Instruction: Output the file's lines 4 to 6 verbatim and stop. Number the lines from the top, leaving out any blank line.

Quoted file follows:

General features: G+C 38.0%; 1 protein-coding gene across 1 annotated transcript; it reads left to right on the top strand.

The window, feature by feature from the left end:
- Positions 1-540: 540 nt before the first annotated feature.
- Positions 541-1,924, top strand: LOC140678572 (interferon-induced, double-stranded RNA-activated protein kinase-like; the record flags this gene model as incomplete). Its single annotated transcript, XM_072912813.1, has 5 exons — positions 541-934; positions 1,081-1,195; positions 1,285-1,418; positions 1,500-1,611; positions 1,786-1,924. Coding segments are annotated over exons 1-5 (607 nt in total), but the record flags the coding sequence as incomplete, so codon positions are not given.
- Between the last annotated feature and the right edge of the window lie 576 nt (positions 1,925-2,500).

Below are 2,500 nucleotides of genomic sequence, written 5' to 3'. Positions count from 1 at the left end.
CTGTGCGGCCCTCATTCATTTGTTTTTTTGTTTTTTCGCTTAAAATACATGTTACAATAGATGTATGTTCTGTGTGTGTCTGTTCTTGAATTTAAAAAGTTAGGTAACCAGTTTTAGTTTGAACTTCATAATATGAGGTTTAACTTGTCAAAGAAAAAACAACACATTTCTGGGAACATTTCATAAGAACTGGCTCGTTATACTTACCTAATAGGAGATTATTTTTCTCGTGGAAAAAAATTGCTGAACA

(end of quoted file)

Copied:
- Positions 541-1,924, top strand: LOC140678572 (interferon-induced, double-stranded RNA-activated protein kinase-like; the record flags this gene model as incomplete). Its single annotated transcript, XM_072912813.1, has 5 exons — positions 541-934; positions 1,081-1,195; positions 1,285-1,418; positions 1,500-1,611; positions 1,786-1,924. Coding segments are annotated over exons 1-5 (607 nt in total), but the record flags the coding sequence as incomplete, so codon positions are not given.
- Between the last annotated feature and the right edge of the window lie 576 nt (positions 1,925-2,500).

Below are 2,500 nucleotides of genomic sequence, written 5' to 3'. Positions count from 1 at the left end.